By 1773 the congregation numbered few, many of the local Protestant families had moved out to the suburbs of Dublin, and the decision was made to remove the roof from the eastern end of the church. In the early 19th century the roof of St Anne’s Chapel was also removed, however this was restored and re-roofed by the OPW and now houses an exhibition on St Audoens. The old church was reduced in size during the middle of the 19th century when the current eastern wall and window was built, the parishioners then accessed the church through the tower. The tower at St Audoen’s is home to six bells, three of which date from the 15 century. The tower was heavily restored in the 17th and 19th century.
As mentioned earlier ‘The Lucky Stone’ was a 9th century grave-slab from an earlier church, during medieval times it was believed the stone had magical properties, people queued to touch or kiss the stone in the hope of gaining a cure from illness or good fortune. The Lucky Stone was moved from the church during the early part of the 14th century by John Le Decer, Lord Mayor of Dublin. He erected a drinking fountain at the Cornmarket nearby and had the stone placed beside it. The stone disappeared on many occasions over the years, turning up in Glasnevin Cemetery and Whitefriar Street Church. One of the strangest stories connected to it happened in 1826, the stone had gone missing but was found on a building site in Kilmainham, it was spotted by a watchman who reported that he had seen the stone glow and assume human form after nightfall. Workmen on the site also alleged that the stone cried, moaned and rocked from side to side when they tried to break it with a sledgehammer! It was eventually re-interred in its current position in 1888 and fixed into place to prevent any more disappearances.
Another story that has been linked to the church is the apparition of a ghost named ‘The Green Lady’. Many believe that this is the ghost of Darkey Kelly who lived in the area during the 18th century. Depending on which story is to be believed she was either an innkeeper, a prostitute, or a madam who ran her own brothel. The area was frequented by many members of the notorious Hellfire Club (a group of wealthy men interested in debauchery and the occult) and perhaps this is how she came in contact with Simon Luttrell, the Sheriff of Dublin and a member of the Hellfire Club. The story goes that she fell pregnant to the Sheriff and he accused her of either witchcraft or of killing her unborn child, she was sentenced to death and publicly burned at St Stephen’s Green in 1746. A green ghost has been reportedly seen at the bottom of the forty steps that lead to the church. Another tale says that Darkey had a relationship with a local bishop and after becoming pregnant either committed suicide or was murdered.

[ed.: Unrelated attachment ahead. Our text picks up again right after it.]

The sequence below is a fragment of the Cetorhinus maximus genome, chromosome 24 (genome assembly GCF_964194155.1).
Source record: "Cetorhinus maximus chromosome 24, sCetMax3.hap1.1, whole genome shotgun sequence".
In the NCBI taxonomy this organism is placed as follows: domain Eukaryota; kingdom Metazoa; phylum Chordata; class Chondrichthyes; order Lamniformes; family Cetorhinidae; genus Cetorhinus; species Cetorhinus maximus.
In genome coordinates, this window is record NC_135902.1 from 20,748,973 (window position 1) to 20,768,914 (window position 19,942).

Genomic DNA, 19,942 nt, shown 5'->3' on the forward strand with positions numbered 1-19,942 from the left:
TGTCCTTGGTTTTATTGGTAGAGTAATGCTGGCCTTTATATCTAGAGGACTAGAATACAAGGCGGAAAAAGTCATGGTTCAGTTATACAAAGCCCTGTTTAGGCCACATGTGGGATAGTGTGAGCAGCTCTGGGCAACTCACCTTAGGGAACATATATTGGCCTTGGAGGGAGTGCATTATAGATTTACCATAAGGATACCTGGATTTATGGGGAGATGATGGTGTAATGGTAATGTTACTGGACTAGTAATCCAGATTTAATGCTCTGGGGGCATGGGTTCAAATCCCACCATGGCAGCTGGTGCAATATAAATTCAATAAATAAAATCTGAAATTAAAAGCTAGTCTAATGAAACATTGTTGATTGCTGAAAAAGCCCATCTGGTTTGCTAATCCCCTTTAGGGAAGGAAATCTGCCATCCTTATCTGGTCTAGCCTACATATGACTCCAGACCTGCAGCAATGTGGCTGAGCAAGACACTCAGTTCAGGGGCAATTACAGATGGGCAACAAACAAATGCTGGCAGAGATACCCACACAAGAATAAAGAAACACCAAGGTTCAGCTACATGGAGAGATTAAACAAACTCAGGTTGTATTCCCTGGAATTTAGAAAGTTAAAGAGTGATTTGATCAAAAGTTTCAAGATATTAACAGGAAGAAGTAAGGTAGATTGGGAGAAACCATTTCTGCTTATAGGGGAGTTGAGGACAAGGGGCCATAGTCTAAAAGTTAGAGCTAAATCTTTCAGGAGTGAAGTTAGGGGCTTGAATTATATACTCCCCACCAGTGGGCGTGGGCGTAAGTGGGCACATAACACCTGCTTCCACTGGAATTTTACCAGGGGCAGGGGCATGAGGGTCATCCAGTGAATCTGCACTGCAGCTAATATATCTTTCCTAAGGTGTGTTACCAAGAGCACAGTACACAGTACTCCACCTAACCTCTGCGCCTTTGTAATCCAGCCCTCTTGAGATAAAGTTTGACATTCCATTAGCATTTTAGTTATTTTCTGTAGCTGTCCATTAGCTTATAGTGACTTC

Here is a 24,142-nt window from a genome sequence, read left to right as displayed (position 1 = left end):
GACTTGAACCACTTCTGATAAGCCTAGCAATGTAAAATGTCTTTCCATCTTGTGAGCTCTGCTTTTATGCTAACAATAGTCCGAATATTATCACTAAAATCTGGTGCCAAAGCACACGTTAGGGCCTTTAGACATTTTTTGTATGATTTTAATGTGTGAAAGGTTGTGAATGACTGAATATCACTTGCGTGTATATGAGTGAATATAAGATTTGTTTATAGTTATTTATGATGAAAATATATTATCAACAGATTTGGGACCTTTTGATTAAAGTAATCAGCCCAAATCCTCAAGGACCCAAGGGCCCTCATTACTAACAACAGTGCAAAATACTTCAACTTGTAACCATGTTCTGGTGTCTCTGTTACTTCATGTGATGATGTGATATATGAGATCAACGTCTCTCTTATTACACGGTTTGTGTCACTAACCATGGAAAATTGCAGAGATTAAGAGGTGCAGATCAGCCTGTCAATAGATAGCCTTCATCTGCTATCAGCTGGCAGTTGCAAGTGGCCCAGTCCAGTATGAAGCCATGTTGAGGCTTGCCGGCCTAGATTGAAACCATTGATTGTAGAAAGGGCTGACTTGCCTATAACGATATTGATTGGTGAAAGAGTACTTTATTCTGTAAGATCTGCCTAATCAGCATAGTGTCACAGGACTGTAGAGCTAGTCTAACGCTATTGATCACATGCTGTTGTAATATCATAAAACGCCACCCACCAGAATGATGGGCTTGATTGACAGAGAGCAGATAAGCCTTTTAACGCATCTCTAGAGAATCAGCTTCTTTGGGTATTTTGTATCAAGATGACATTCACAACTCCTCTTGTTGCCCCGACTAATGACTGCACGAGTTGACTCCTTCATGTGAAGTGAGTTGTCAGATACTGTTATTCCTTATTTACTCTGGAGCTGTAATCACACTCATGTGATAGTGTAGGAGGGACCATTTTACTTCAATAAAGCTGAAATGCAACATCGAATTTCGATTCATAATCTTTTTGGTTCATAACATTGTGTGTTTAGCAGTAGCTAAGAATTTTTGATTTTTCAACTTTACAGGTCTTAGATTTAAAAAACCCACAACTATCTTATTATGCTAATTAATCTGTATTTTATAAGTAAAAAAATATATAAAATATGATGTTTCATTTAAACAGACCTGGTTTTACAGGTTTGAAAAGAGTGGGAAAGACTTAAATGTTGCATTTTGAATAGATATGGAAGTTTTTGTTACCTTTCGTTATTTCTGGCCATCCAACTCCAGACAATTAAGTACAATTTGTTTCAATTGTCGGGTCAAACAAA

Other beautiful items erected in the church are the Seagrave, Sparke and Duff family monuments erected in the 16th and 17th century. A 12th century Romanesque baptismal font sits beside the main isle of the in use Church of Ireland. Standing against the wall in the tower is one of the finest examples of early Graveslab I have ever seen, which is also believed to predate 1190.
St Audoens re-eopens in late April and I thoroughly recommend paying it a visit, my thanks must go to Catherine O’Connor from the OPW who allowed me access to the church during the off season and didn’t mind waiting while I got lost in history!
GPS: 53.34348, -6.27362